Still insisting she did not have dementia, despite agreeing with me she did get confused.

This morning believing she had a lunch appointment in the Isle of Wight and she needed a car to get there.

And despite being on bed rest deciding to get up change out of her hospital gown into her clothes and make for the exit.

How would quadriplegia fare?

A family full of drama and friends who seemed not to understand that sometimes the best help they could offer was to stand back and let her decide for herself what was best for her not them.

I hate goodbyes.

The ambulance was coming at two.

Tales from the ward Chapter Eleven: The bed bath.

Keeping clean is one of the animal world’s essential needs.

Just this morning I watched a blackbird perform his own daily ablutions in the stone birdbath through the window of my new hospital room.

First he would lower his chest onto the water then dunk his tail into the liquid and with his wings artfully fling it over his back. It didn’t look particularly effective at first but a few splashes later he was wet all over.

Obviously, he did not have the benefit of a weather forecast, as it is now bucketing down.

But how about when you are stuck in bed and unable to get to the bathroom yourself?

Let me introduce the ‘bed bath’ performed by nurses in every hospital everywhere.

This is no time for prudishness. You are going to get naked in front of strangers and they will be prodding poking and rubbing parts of you that you might prefer they didn’t.

But what choice do you have?

Scuba diving to cleaner stations has allowed me to witness close up manta rays, thresher sharks and even my own fingernails being manicured as cleaner fish and shrimp nibble parasites and dead skin from their far larger counterparts.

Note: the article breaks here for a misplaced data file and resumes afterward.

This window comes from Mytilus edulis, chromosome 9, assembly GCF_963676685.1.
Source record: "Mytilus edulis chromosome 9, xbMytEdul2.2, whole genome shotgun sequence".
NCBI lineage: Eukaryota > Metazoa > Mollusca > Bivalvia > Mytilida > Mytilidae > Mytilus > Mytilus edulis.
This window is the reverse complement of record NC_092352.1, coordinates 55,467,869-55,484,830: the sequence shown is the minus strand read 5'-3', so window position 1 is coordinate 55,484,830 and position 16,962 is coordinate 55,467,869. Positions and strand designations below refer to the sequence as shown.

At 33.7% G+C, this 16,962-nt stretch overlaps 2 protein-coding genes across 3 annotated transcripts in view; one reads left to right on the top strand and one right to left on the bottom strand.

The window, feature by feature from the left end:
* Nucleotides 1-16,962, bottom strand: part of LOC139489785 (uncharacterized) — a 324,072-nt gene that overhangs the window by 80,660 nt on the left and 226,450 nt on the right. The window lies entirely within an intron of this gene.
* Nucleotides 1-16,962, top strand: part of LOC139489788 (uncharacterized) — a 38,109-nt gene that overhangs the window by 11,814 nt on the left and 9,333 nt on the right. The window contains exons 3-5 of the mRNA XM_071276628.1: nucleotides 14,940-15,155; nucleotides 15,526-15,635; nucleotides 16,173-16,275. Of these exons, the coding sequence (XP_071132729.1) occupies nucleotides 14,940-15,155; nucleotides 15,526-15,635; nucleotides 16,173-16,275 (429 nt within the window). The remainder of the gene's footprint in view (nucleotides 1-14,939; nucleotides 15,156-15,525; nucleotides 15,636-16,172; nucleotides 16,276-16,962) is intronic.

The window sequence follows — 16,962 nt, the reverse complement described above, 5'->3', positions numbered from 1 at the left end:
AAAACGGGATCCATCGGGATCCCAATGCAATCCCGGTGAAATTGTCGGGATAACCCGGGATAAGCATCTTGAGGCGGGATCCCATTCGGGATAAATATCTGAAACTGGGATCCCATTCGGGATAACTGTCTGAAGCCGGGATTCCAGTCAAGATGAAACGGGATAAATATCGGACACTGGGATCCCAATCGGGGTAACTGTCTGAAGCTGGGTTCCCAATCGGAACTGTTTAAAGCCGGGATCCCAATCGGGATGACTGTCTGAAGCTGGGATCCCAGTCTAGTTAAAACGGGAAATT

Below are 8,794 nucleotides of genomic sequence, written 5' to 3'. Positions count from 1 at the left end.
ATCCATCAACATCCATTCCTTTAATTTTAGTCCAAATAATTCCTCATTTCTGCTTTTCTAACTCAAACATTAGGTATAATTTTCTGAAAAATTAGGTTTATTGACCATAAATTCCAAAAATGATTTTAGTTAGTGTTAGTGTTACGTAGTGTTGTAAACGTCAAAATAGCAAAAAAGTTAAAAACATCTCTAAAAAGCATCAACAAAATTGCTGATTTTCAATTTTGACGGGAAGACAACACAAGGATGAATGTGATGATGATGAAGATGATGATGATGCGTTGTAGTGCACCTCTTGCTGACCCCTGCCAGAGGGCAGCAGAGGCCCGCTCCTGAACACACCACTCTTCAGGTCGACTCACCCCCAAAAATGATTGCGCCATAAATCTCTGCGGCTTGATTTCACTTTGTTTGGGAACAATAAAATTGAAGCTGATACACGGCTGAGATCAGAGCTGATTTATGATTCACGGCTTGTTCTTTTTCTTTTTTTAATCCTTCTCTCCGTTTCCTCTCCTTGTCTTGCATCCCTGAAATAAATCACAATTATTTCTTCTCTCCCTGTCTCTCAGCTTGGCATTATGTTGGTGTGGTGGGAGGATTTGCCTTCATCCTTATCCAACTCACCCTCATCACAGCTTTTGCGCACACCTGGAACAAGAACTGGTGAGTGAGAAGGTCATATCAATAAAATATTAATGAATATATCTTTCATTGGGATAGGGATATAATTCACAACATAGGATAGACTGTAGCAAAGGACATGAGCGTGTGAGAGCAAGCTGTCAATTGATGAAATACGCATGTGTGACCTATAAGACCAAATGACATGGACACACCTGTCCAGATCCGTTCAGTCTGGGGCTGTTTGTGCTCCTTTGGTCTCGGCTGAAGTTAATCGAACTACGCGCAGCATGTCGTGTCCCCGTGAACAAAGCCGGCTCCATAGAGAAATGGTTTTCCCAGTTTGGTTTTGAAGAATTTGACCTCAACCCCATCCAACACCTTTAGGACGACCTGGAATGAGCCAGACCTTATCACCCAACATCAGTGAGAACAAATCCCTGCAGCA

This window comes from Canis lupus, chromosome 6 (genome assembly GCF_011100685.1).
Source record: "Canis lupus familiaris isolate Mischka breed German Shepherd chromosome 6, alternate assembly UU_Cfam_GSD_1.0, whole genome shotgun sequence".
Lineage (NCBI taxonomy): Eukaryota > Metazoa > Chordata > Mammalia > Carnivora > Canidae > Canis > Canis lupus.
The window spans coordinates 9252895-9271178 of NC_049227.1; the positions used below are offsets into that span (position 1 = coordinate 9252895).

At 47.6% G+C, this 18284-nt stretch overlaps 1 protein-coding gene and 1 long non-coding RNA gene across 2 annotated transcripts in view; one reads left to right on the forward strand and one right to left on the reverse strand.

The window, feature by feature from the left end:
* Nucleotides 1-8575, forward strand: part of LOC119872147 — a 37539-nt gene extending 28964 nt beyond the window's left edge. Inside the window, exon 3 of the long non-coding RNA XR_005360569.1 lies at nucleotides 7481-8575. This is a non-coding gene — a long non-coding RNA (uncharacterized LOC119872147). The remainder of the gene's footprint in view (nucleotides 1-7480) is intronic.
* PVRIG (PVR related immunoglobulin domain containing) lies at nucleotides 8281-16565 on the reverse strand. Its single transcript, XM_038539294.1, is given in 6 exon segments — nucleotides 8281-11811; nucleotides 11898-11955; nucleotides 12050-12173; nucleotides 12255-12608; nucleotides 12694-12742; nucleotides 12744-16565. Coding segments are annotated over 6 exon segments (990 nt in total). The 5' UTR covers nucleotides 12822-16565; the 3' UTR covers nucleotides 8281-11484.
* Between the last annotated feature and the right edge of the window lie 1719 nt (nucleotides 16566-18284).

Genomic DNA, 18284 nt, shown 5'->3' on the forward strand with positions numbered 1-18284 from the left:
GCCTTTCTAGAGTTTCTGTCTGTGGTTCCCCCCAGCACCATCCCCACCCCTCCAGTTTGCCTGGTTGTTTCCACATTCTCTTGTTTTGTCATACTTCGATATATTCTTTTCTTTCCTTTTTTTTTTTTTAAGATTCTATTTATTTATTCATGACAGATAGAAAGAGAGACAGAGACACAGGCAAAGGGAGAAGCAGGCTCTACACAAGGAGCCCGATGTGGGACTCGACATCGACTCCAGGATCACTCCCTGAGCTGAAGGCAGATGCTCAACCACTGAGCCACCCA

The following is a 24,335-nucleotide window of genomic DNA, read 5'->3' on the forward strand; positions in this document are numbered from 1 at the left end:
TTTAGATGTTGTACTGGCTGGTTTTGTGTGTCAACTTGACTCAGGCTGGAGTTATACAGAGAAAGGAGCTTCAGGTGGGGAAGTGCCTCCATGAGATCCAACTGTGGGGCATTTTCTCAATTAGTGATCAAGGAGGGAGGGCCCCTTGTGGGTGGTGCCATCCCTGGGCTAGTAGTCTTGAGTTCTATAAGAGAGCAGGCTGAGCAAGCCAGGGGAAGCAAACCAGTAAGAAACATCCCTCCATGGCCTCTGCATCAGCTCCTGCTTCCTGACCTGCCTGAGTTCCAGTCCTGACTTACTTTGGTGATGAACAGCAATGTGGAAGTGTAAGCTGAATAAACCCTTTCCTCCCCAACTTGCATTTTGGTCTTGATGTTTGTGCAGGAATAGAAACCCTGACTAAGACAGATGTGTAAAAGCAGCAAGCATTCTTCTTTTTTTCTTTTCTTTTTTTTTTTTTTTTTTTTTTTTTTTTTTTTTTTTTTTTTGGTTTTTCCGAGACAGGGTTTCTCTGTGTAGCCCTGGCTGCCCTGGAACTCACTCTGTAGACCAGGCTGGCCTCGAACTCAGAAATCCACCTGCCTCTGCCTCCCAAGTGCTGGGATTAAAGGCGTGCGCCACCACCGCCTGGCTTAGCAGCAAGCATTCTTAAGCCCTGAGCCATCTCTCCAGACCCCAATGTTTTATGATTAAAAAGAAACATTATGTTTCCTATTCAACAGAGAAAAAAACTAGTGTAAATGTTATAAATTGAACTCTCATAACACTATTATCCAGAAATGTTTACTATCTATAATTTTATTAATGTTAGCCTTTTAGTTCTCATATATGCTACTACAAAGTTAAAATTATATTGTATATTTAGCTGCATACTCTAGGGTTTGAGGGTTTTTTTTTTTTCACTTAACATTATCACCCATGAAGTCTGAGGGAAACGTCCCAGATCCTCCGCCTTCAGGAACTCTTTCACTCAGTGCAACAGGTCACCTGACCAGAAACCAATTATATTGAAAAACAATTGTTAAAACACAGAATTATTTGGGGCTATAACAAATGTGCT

So the human version: face arms and torso first.

Would you like soap on your face, you are always asked. Then it’s your pits and under your boobs.

Next your legs the delicate parts followed by a roll to your side for your back and bum. A good wash and dry between the legs and you’re done. No more than five minutes to complete.

A roll of deodorant, a slather of moisturiser and body lotion finishes your look. A hair wash can wait until tomorrow.

Tales from the ward Chapter Twelve: Twinkle twinkle little star.

Maybe I am going mad, but I woke at 4am this morning asking Christine where she was going and then turning over to ask quadriplegia how many times Christine had tried to get up in the night.

Dawn had broken and it was already light outside.

I realised in another second where I was but the act of rolling had induced my need to pee.

And here is one of the more difficult issues facing the bed and wheelchair bound – what to do when you need to relieve yourself.

You can’t simply get up and go to the loo and the length of time it would take to get you onto a commode would also likely mean just peeing on the floor.

So what do you do?

Quadriplegia preferred a bedpan but I can’t pee horizontally and I generally end up peeing down my legs. Yeuch.

She’d also used a catheter until it gave her a UTI.

A doctor had previously tried one on me but it felt like being raped and we’d had to abandon the idea before I’d even used it.

So I pee-ed in my pad like most women. These are like an industrial sized sanitary towel with an amazing ability to capture liquid. Humiliating? Yes. But also a necessity.

In the boredom of ward life quadriplegia then coined a code word for peeing behind the curtain. Twinkle meant success.

We began comparing the amount of each pee.

Epic was for obvious reasons just epic.

We kept a tally of who was winning our pissing match.

I think I won on a technicality only because Danielle our nursing assistant would teasingly count the number of pads I’d used during her shift threatening to limit me to three.